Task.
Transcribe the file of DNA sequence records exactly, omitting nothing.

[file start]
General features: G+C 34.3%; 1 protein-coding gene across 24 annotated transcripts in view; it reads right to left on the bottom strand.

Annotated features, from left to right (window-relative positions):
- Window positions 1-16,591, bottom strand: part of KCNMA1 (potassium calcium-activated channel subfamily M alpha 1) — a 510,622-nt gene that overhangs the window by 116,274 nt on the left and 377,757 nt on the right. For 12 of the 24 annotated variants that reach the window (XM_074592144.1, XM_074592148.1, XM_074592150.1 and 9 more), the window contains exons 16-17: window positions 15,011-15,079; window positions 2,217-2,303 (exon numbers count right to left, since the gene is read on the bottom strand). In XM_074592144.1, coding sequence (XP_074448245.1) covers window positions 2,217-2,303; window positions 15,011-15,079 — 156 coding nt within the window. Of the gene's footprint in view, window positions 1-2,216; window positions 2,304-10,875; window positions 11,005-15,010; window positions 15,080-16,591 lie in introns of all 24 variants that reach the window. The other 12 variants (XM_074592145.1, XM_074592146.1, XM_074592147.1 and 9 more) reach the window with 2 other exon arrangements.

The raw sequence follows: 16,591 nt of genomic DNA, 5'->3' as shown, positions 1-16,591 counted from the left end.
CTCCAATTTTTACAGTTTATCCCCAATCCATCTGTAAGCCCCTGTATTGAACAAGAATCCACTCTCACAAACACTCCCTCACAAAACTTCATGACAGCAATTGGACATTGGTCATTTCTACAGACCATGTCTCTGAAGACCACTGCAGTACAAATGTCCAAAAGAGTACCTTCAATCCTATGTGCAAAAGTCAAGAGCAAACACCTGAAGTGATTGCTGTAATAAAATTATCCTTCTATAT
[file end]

General features: G+C 34.3%; 1 protein-coding gene across 24 annotated transcripts in view; it reads right to left on the bottom strand.

Annotated features, from left to right (window-relative positions):
- Window positions 1-16,591, bottom strand: part of KCNMA1 (potassium calcium-activated channel subfamily M alpha 1) — a 510,622-nt gene that overhangs the window by 116,274 nt on the left and 377,757 nt on the right. For 12 of the 24 annotated variants that reach the window (XM_074592144.1, XM_074592148.1, XM_074592150.1 and 9 more), the window contains exons 16-17: window positions 15,011-15,079; window positions 2,217-2,303 (exon numbers count right to left, since the gene is read on the bottom strand). In XM_074592144.1, coding sequence (XP_074448245.1) covers window positions 2,217-2,303; window positions 15,011-15,079 — 156 coding nt within the window. Of the gene's footprint in view, window positions 1-2,216; window positions 2,304-10,875; window positions 11,005-15,010; window positions 15,080-16,591 lie in introns of all 24 variants that reach the window. The other 12 variants (XM_074592145.1, XM_074592146.1, XM_074592147.1 and 9 more) reach the window with 2 other exon arrangements.

The raw sequence follows: 16,591 nt of genomic DNA, 5'->3' as shown, positions 1-16,591 counted from the left end.
CTCCAATTTTTACAGTTTATCCCCAATCCATCTGTAAGCCCCTGTATTGAACAAGAATCCACTCTCACAAACACTCCCTCACAAAACTTCATGACAGCAATTGGACATTGGTCATTTCTACAGACCATGTCTCTGAAGACCACTGCAGTACAAATGTCCAAAAGAGTACCTTCAATCCTATGTGCAAAAGTCAAGAGCAAACACCTGAAGTGATTGCTGTAATAAAATTATCCTTCTATAT